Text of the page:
Paddington for Sale

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I took these photos at Paddington Station in London. I was excited to go to Paddington, partly because it was the way to get to Oxford and partly because, I had grown up loving the Paddington tales and their stories of the bear left at the station with the note around his neck: “Please look after this bear.” Stories of Paddington were part of the fantasy of London, and England, for me as a child: elevenses, tea, imposing train stations, strangers who acted proper but had great heart, always willing to look after the bear. So finally getting to Paddington almost forty years later was fun on many levels and also evoked a nostalgia for childhood. I was not surprised to find a Paddington Bear store at the station, because of course, in our consumer world, what other way would there be to commemorate the intersection of literature and reality? I didn’t shop at the store. Perhaps I should have.

Platform 9 3/4. And Some Things For Sale.

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These photos are self-explanatory: snapped at King’s Cross Station in London, at the spot commemorating the mythical Platform 9 3/4 of Harry Potter fame.
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Here, visitors can stand in line to get their photo taken pushing a trunk on a luggage cart through the wall (stuffed owl in place), as a helper pulls back their scarves to suggest the effects of racing full-tilt into wall, and to make the scene look more realistic for photographs. Of course, even writing about making entry on Platform 9 3/4 “more realistic” seems odd.In any case, a long line (or queue) of people awaited their opportunities to try their luck at the wall and take the photo.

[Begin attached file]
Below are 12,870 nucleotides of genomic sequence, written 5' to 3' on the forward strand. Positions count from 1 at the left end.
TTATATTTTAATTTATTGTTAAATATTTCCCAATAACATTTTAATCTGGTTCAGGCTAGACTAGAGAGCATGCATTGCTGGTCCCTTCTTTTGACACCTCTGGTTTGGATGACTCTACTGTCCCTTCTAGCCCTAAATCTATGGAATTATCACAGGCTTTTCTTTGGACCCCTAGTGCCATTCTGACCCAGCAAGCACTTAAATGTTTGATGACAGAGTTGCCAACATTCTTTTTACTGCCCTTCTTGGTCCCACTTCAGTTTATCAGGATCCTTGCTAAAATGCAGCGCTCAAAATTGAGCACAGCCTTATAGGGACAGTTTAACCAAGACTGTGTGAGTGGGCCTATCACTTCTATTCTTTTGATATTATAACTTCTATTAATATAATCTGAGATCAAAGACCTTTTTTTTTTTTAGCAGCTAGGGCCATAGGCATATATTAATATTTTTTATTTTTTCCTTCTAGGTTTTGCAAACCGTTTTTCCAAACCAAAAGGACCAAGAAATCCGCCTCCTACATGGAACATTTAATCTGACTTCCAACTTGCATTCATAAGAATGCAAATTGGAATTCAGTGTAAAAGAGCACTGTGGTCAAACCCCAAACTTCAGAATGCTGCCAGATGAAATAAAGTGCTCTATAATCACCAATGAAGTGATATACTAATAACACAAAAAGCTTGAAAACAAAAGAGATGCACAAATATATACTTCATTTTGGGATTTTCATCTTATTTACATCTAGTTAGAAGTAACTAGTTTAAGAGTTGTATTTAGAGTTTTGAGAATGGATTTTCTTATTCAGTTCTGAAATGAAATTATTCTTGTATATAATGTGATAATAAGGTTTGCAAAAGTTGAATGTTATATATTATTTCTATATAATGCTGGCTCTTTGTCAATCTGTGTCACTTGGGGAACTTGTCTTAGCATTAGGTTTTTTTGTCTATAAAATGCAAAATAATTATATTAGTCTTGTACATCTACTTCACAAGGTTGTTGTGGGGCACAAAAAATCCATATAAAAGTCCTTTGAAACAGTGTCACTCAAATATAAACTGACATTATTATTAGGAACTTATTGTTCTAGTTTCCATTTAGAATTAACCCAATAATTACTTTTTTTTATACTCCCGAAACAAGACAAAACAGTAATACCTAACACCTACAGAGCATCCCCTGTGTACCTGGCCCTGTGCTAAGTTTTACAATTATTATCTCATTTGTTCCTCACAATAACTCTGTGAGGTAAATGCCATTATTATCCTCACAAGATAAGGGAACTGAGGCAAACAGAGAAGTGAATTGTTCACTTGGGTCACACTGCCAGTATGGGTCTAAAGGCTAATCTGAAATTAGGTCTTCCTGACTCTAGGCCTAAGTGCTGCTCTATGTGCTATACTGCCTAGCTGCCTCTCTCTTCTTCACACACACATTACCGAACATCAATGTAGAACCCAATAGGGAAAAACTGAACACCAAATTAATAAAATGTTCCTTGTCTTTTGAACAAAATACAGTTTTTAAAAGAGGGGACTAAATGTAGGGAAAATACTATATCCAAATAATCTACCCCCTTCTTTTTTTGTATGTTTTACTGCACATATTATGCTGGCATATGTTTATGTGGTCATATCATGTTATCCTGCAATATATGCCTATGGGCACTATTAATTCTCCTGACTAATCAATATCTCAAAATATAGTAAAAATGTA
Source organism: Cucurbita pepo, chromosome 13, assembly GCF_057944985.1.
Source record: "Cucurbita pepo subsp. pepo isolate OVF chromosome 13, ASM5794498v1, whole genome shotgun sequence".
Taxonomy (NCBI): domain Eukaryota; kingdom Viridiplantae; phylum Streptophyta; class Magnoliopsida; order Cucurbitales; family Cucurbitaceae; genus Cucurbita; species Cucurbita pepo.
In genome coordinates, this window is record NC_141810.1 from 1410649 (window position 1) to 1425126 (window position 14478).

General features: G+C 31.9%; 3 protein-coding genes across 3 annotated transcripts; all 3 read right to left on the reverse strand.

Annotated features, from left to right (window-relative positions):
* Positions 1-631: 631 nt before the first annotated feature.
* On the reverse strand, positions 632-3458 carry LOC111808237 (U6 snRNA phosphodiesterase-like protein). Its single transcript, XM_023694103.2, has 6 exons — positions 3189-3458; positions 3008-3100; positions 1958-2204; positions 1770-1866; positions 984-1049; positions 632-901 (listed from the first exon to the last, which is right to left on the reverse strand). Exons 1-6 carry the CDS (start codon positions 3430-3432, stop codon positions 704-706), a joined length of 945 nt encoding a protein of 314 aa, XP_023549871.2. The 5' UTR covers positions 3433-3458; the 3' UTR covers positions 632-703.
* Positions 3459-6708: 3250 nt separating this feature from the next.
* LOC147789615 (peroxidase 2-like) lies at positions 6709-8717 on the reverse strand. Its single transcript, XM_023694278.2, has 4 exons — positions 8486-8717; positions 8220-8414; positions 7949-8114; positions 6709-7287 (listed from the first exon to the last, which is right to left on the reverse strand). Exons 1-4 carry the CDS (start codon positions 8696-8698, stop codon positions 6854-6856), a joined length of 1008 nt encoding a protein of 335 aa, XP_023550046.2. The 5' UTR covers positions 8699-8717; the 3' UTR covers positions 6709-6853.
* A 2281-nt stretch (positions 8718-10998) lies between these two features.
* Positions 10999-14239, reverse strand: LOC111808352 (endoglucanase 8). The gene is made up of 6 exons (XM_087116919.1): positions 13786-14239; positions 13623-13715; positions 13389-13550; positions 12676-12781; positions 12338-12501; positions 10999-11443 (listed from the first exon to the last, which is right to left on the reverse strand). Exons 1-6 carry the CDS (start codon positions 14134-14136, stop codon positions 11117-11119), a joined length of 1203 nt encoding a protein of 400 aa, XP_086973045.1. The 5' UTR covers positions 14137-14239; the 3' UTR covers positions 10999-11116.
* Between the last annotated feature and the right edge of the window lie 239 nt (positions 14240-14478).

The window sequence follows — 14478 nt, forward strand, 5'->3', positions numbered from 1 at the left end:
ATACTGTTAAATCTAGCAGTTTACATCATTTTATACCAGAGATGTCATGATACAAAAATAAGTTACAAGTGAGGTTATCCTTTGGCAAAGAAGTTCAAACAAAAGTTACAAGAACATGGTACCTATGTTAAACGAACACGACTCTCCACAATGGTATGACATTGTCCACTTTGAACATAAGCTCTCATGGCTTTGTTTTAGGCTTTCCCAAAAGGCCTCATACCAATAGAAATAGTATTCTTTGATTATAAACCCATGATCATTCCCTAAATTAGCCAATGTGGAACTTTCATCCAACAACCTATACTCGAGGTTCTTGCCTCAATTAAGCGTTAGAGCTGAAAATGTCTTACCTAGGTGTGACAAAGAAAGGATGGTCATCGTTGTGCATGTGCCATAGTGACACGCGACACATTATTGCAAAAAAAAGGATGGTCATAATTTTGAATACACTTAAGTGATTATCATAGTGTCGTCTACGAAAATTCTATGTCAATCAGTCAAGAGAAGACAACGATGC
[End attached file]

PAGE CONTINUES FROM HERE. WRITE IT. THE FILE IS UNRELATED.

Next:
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Conveniently located right next to the “platform” entry is the Harry Potter Shop.
Now I can’t believe I didn’t go into the shop, but I didn’t. At the time, I was happy enough to watch people file up to pose with the cart and participate in our shared fantasy of making Harry Potter’s world come to life. And I was pretty sure I knew what was in the shop. . . wands, posters, clothing. Lots of things nobody needs but that can help them temporarily participate in the shared fantasy of making Harry Potter’s world come to life.

This experience offers fans ways to get closer to the Harry Potter stories. We know we can’t make them real, but we can try: we can enjoy the fun of a gimmick like the trunk-in-wall designed to bring the fantasy in the everyday, or we can become consumers of products that bring us closer to Harry’s world. Consumer-fans can, like Harry, buy a wand, or a book, or a scarf; the act of buying fuels imagined access to the world of wizards and muggles.